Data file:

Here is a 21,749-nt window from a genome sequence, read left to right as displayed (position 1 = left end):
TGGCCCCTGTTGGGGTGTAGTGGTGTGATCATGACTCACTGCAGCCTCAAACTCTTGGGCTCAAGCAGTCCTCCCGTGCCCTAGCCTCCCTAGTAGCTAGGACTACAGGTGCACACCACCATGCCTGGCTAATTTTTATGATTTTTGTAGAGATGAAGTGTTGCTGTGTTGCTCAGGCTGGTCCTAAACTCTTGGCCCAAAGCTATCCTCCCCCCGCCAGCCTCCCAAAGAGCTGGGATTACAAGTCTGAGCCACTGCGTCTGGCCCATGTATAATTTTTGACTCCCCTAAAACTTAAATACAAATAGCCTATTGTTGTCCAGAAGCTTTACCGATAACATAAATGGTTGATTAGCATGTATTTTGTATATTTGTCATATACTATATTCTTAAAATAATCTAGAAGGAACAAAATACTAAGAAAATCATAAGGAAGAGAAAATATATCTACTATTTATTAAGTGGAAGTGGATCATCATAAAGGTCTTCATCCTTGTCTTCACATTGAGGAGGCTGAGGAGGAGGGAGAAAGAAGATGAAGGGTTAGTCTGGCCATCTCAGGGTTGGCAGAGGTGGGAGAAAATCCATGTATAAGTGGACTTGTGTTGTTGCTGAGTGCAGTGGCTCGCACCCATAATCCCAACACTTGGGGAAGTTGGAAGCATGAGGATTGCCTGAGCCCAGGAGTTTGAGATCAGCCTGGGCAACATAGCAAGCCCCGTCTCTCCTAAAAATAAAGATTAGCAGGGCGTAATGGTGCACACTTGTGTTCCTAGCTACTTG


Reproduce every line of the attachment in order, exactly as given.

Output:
Here is a 21,749-nt window from a genome sequence, read left to right as displayed (position 1 = left end):
TGGCCCCTGTTGGGGTGTAGTGGTGTGATCATGACTCACTGCAGCCTCAAACTCTTGGGCTCAAGCAGTCCTCCCGTGCCCTAGCCTCCCTAGTAGCTAGGACTACAGGTGCACACCACCATGCCTGGCTAATTTTTATGATTTTTGTAGAGATGAAGTGTTGCTGTGTTGCTCAGGCTGGTCCTAAACTCTTGGCCCAAAGCTATCCTCCCCCCGCCAGCCTCCCAAAGAGCTGGGATTACAAGTCTGAGCCACTGCGTCTGGCCCATGTATAATTTTTGACTCCCCTAAAACTTAAATACAAATAGCCTATTGTTGTCCAGAAGCTTTACCGATAACATAAATGGTTGATTAGCATGTATTTTGTATATTTGTCATATACTATATTCTTAAAATAATCTAGAAGGAACAAAATACTAAGAAAATCATAAGGAAGAGAAAATATATCTACTATTTATTAAGTGGAAGTGGATCATCATAAAGGTCTTCATCCTTGTCTTCACATTGAGGAGGCTGAGGAGGAGGGAGAAAGAAGATGAAGGGTTAGTCTGGCCATCTCAGGGTTGGCAGAGGTGGGAGAAAATCCATGTATAAGTGGACTTGTGTTGTTGCTGAGTGCAGTGGCTCGCACCCATAATCCCAACACTTGGGGAAGTTGGAAGCATGAGGATTGCCTGAGCCCAGGAGTTTGAGATCAGCCTGGGCAACATAGCAAGCCCCGTCTCTCCTAAAAATAAAGATTAGCAGGGCGTAATGGTGCACACTTGTGTTCCTAGCTACTTG